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The Honolulu Advertiser
Posted on: Wednesday, January 6, 2010

HECO to buy biodiesel fuel from Mainland

BY Greg Wiles
Advertiser Staff Writer

Hawaiian Electric Co. said it has signed a contract for biodiesel produced from animal waste fat and cooking oil to power its new $137 million generating plant at Campbell Industrial Park.

The state's largest utility said a contract with Iowa-based Renewable Energy Group calls for buying 3 million to 7 million gallons of Mainland-manufactured renewable fuel annually.

The utility is seeking state Public Utilities Commission approval for the two-year deal, but did not release costs for the supply deal because it includes proprietary information.

The startup of the new 110-megawatt combustion turbine was set back last year when its original supply contract with Imperium Renewables was rejected by the PUC as being possibly too costly and risky for the utility.

That forced a delay in the start of the plant that will be used during peak electrical use periods and for emergencies. But HECO was able to secure a biodiesel supply for testing the new plant with Renewable Energy Group and now has selected the company from eight proposals it received for a two-year contract.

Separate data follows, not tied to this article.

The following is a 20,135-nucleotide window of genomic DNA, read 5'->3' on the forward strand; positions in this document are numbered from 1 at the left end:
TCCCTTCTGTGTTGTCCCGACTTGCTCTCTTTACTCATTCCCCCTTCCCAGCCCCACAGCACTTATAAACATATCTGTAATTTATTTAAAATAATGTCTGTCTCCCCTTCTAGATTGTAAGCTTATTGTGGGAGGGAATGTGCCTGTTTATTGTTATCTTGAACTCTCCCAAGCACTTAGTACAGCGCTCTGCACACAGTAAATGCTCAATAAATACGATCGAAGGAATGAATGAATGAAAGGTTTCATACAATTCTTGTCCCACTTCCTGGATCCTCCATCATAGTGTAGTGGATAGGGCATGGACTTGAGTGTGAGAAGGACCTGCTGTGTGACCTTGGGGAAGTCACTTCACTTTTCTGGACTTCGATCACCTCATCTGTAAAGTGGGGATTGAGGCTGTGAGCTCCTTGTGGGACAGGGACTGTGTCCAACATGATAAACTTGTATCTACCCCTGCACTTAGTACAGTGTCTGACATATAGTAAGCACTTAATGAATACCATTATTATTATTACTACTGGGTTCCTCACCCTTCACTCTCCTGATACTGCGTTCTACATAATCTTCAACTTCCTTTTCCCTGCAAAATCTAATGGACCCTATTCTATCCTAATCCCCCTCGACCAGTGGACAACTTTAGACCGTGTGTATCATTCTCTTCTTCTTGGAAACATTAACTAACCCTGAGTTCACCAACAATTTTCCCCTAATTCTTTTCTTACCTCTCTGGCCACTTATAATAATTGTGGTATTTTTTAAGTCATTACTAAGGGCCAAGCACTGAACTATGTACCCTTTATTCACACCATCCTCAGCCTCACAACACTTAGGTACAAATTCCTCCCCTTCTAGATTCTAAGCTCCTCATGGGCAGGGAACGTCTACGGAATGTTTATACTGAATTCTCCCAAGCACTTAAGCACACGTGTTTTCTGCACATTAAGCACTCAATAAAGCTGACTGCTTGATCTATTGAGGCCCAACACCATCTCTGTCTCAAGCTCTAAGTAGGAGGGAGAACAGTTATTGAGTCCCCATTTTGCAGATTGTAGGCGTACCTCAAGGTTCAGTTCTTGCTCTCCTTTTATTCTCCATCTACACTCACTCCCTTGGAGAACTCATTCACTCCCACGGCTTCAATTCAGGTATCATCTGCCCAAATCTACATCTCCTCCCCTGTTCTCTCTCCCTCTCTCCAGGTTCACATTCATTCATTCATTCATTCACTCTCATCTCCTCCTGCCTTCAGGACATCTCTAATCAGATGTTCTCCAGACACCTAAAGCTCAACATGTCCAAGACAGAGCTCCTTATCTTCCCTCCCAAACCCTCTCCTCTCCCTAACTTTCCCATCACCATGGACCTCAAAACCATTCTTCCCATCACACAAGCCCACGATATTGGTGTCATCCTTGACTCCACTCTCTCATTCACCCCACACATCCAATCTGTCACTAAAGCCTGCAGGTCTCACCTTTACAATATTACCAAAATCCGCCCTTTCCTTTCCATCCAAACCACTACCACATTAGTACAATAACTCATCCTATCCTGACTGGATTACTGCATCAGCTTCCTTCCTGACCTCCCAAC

Renewable Energy Group, the largest U.S. biodiesel producer, and similar other companies have been affected by the expiration of a tax credit at the end of 2009, Bloomberg News reported yesterday.

Bloomberg reported biodiesel producers are waiting to see if Congress renews the credit, which provides $1 to refiners for every gallon of biodiesel blended into conventional diesel.

HECO spokesman Peter Rosegg said the pricing the utility receives from Renewable Energy Group will in part rely on whether the tax credit is reinstituted.

The utility had originally committed to burning 100 percent renewable fuel at the new plant, but it has asked the PUC to allow it to burn a mix of 99 percent biodiesel and 1 percent diesel to take advantage of pricing that can be obtained if the tax credit is brought back.

HECO also is asking for a quick approval of the contract by the PUC. If that occurs the plant could start taking deliveries of the fuel within four months and put the generator into use by the second or third quarters, Rosegg said.